Impressions from Sweden – Urban Design in Stockholm
August 25, 2014 | By Ida Ottesen |
By Ida Ottesen, Principal
I recently came back from vacation visiting family and friends in Stockholm and Visby in Sweden. During our travels I had the opportunity to see some exciting new and old landscape architecture starting right in the backyard of the apartment we stayed at in Stockholm.
Stockholm, also known as the Venice of the North, is built on 14 islands and water permeates the city in all directions. Lindhagen is a brand new residential area located on a former industrial site at Kungsholmen, one of the islands in Stockholm. Kungsholmen is considered the central part of a high density district in central Stockholm with large block-wide multi-family buildings from 5- 7 stories.
The particular neighborhood we stayed in, Hornsbergs Strand is built on what used to be an old asphalt plant so environmental remediation was a big part of the project just as in other recent developments in Stockholm such as Hammarby Sjöstad.
While the streets are predominantly hardscaped and have very few street trees and plantings, the multi-family buildings features large courtyards and the nearby waterfront park offer ample space for recreation in different ways. The courtyards function on an intimate scale, and typically include a small play area for younger children, a seating area with a communal table, lush perennial plantings and garden-level detailing. The semi- private courtyards are open to the public and become part of the open space structure of the city.
It was interesting to see that while we in Seattle focus on “greening” streets to increase urban livability, the architects of Lindhagen took a different – and successful – approach, building at high density while creating sheltered pockets of open space interspersed within the large network of streets and buildings.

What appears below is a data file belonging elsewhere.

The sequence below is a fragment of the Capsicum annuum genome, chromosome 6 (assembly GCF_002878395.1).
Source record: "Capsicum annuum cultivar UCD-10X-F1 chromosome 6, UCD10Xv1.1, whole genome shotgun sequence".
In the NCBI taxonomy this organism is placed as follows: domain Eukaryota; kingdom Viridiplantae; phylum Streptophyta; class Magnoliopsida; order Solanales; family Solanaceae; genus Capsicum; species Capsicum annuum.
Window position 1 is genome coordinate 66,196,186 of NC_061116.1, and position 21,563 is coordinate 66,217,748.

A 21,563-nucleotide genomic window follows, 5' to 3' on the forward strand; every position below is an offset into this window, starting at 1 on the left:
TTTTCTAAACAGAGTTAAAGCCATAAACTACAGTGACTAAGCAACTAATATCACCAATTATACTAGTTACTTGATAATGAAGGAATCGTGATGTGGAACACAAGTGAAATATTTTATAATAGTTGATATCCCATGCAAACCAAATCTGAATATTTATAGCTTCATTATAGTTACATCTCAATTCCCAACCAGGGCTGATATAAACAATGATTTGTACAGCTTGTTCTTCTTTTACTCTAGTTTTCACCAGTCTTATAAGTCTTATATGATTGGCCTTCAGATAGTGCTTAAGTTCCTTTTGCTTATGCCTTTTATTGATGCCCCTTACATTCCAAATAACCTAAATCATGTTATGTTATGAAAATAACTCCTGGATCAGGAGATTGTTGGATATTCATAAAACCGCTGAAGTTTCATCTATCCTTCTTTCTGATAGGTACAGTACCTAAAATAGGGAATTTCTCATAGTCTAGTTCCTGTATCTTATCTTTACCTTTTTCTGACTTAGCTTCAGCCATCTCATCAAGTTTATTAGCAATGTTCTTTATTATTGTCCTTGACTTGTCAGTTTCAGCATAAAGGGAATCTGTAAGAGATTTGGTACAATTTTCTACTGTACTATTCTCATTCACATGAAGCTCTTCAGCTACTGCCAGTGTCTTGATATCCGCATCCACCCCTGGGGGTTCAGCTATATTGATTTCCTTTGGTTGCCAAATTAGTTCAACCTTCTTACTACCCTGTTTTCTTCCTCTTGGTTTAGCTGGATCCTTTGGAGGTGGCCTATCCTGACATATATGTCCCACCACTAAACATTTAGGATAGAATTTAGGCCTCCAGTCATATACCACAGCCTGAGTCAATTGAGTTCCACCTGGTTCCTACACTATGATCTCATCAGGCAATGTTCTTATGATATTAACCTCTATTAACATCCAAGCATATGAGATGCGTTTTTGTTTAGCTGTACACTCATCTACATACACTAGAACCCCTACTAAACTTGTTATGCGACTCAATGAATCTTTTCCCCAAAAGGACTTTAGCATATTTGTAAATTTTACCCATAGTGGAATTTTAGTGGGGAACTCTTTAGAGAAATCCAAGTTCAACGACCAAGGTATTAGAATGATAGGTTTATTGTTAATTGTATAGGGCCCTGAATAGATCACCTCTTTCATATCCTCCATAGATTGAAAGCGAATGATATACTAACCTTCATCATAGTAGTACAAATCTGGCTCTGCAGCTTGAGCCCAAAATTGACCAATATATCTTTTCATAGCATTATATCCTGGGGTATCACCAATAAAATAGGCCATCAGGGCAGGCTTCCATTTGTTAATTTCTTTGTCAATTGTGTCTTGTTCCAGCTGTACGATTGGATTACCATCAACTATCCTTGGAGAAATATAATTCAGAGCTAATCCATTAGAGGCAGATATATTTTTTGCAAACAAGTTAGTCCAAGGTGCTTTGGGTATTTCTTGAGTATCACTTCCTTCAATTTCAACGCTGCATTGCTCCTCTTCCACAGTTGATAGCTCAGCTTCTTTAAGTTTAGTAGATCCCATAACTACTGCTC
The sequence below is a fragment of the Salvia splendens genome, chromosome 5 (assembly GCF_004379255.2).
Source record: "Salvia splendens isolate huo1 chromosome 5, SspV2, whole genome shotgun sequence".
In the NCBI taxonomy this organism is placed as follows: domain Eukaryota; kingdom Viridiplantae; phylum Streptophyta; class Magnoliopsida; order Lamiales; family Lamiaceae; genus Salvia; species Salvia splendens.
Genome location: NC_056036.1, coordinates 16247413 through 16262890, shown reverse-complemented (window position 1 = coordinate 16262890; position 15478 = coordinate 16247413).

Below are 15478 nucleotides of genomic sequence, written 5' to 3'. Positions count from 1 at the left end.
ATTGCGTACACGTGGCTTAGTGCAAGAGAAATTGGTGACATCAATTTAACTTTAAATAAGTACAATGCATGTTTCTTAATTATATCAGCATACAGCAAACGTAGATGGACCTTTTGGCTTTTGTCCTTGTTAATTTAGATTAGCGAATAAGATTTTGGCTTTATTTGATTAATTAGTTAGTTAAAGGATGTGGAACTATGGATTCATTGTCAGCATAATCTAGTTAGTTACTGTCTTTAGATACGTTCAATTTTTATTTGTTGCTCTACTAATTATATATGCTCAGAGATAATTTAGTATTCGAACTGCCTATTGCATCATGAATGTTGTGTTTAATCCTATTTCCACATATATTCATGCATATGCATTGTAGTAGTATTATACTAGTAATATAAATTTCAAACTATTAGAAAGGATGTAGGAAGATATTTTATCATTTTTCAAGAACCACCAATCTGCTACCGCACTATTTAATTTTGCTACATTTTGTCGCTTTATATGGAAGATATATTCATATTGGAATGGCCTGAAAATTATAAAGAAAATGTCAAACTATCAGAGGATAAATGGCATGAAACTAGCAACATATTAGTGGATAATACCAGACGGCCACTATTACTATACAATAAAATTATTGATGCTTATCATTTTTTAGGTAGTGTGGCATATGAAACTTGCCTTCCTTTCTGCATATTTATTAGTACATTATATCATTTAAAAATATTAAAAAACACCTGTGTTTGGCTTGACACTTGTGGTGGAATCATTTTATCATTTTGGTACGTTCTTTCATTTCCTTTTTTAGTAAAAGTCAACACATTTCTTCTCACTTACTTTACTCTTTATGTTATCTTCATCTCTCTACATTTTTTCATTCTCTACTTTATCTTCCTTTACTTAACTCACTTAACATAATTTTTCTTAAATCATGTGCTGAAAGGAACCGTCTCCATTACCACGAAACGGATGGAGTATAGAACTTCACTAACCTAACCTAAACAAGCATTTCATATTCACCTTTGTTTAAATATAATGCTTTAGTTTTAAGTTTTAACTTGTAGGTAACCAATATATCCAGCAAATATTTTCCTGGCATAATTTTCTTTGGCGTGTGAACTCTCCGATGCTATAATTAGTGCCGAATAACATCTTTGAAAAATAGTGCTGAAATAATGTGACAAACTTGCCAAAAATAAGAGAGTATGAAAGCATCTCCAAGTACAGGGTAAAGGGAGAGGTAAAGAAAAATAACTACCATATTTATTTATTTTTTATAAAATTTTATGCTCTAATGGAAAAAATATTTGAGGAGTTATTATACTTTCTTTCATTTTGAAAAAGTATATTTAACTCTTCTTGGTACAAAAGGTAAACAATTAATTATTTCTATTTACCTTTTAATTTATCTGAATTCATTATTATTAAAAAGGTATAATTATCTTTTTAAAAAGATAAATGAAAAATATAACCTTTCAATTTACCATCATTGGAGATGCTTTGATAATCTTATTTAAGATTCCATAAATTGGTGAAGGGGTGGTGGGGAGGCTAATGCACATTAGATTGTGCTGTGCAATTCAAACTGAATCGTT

The new shoreline park, Hornsbergs Beach park, designed by landscape architect, Bengt Isling (Nyren’s Arkitekter http://www.nyrens.se/) was completed in 2012 and won the Siena Prize, a prestigious award given by the Swedish Society of Architects for the best landscape architecture project of the year.
Hornsbergs Beach Park was the missing link in tying together a 7.5 mile walking and biking loop around the island of Kungsholmen. The park offers an exciting urban “beach” experience right in the middle of the city and during the summer it has become a popular place for swimming or lounging. The park has nice evening sun and while we were there Stockholm experienced record high temperatures so the park was absolutely packed with people in the evenings. The park has become so popular the city has a hard time keeping up with maintenance and trash collection to the disgrunt of local residents.
The hardscaped wavy shoreline ties together this narrow park and offers ladders which you can use to access the water for a swim.
There are also three accessible modern docks for sunbathing and swimming that had some beautiful detailing of stairways and ramps.
Paralleling the shoreline is a walkway bordered by perennial plantings and smaller groves of trees. I visited the park during several occasions during my stay in Stockholm and got to experience the park’s contemplative features during a 5am jog (jetlag!) and during late afternoons and evenings when the park completely filled with people looking to enjoy the long summer evenings in Stockholm. The landscape architects at Nyrens Arkitekter were successful in creating a modern and sinuous park that provides year round interest and caters to a variety of age groups.